A lot of them will ask “Woooha, did you do it even correctly? How did you make sure that there wasn’t an error? How did you do it? Was xyz considered in this analytics?” The last thing you might want to answer now is “I have no idea, I just pushed a button.” In the ISACA article mentioned above we talk about avoiding the black box effect. Tools and algorithms need to be as transparent as possible; wherever you feel that they are not possible enough, make sure to have a proper documentation in place. Also a kind of log file capacity which is built in the analytic tool might help big time here.

It helps if the analytic tool allows read-only access, as obviously you want to avoid that when doing data analytics, you change the original data by accident and produce errors accidentally, for example by overwriting data or making copy & paste errors. Don’t forget that you need to deal with an immense volume of data, so any accidental change would not be easy to spot in that huge pile of digits.

There are some tools on the market which fit those criteria, just to mention ACL™ (Audit Command Language) from ACL Services Limited or IDEA from Audicon. For our projects, we mainly use ACL™, because the features we need for solving the tasks are quite well-balanced there. With the new client/server products like ACL™ Analytic Exchange (AX) you can do a lot, and also the desktop solution ACL™ Analytics (AN) has improved a lot regarding features and usability. When deciding what to use in your CCM project, have a look at the key features listed here, and compare for yourself what solution fits your needs best, maybe test drive the software.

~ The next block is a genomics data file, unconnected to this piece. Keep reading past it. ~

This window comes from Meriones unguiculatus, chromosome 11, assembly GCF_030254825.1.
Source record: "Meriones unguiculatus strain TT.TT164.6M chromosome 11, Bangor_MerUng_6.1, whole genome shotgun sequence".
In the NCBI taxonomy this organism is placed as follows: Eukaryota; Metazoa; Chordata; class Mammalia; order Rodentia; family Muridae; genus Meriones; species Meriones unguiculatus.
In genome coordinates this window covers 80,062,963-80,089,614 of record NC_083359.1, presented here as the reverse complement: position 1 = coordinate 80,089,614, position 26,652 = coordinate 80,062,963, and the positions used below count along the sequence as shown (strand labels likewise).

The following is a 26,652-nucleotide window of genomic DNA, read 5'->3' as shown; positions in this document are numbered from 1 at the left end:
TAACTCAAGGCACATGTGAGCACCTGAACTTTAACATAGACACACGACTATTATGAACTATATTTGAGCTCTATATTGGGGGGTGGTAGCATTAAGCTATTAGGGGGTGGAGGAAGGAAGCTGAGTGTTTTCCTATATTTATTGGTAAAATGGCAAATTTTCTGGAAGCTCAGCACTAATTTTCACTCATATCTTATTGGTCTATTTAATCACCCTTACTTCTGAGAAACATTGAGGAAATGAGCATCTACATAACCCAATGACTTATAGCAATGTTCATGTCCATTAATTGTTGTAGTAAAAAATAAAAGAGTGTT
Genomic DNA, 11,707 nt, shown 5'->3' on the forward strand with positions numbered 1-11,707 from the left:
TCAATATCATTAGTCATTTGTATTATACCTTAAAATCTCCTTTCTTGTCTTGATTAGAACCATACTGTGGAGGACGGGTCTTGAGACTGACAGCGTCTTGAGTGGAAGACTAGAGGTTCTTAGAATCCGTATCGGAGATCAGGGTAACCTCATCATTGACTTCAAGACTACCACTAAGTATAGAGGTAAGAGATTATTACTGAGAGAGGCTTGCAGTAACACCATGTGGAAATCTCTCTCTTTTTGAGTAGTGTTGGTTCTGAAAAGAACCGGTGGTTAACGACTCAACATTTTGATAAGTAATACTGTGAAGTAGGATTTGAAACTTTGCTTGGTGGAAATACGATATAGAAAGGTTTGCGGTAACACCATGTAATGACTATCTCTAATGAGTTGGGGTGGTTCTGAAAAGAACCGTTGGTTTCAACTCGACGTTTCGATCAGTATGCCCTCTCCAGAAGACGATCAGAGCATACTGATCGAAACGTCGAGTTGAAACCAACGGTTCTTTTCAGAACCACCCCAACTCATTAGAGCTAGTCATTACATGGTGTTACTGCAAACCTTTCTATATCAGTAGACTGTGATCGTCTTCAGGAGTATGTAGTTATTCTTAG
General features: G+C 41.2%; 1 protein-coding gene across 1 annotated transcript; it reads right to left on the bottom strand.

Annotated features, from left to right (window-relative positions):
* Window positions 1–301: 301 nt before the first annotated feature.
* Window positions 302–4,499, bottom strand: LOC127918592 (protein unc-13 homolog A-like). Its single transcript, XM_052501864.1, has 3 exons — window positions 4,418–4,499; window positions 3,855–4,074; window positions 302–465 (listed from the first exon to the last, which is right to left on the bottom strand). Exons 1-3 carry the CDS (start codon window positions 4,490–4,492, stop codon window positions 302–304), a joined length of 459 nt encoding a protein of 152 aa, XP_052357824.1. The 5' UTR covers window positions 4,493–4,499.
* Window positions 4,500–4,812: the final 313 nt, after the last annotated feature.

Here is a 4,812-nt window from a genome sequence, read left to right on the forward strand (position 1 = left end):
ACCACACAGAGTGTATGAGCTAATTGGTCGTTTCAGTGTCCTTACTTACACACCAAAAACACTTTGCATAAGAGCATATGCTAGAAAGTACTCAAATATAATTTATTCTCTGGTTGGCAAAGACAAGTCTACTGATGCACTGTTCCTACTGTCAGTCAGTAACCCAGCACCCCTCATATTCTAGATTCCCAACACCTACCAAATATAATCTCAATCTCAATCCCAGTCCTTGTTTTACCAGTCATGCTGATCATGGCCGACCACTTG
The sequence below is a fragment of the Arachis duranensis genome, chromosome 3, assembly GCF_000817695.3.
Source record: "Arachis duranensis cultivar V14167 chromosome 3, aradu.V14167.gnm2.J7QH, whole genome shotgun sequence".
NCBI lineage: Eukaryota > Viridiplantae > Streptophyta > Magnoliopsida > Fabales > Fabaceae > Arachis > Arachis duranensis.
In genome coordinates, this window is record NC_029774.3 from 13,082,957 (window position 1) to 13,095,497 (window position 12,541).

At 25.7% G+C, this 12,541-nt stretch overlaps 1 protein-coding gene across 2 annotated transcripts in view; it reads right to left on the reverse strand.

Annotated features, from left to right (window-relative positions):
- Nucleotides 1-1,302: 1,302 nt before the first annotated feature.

Also look out for existing content. You may not have to re-invent the wheel all over again. Hundreds of companies might have analyzed “Payments to critical countries” in an SAP® environment before. Instead of putting 50 days of implementation work in developing that analytic, you might get something out of the box for the analytic tool you bought or will buy. This may accelerate your projects a lot. The analytic program is only a shell usually – quality content is key!

If we take our 5 things as checklist, currently we managed to the first four steps:

Picture 4 – The progress we made so far

What we did not look at yet, are the output formats. These will become very important in our CCM project. You probably do not want to only generate ten thousands of records, moreover you need to graph data, track results or visualize processes. As you may get different requirements from different types of “result consumers”, certain flexibility is important. You have a manager who needs the KPI information; on the other hand you have an accountant who should look up the details.

Which types of result consumers you might encounter, and what this means for our example scenario of “Payments to critical countries”– this will be looked at next week in our chapter xyz – cu then!

I hope you enjoyed this forth part of our CCM articles! For any comments or questions, feel free to write us at info@dab-gmbh.de.

To contact the author you can also use LinkedIn or XING (you may have to login first before you can access these links).

LinkedIn: http://de.linkedin.com/pub/stefan-wenig/54/1b8/b30

XING: https://www.xing.com/profile/Stefan_Wenig2?sc_o=mxb_p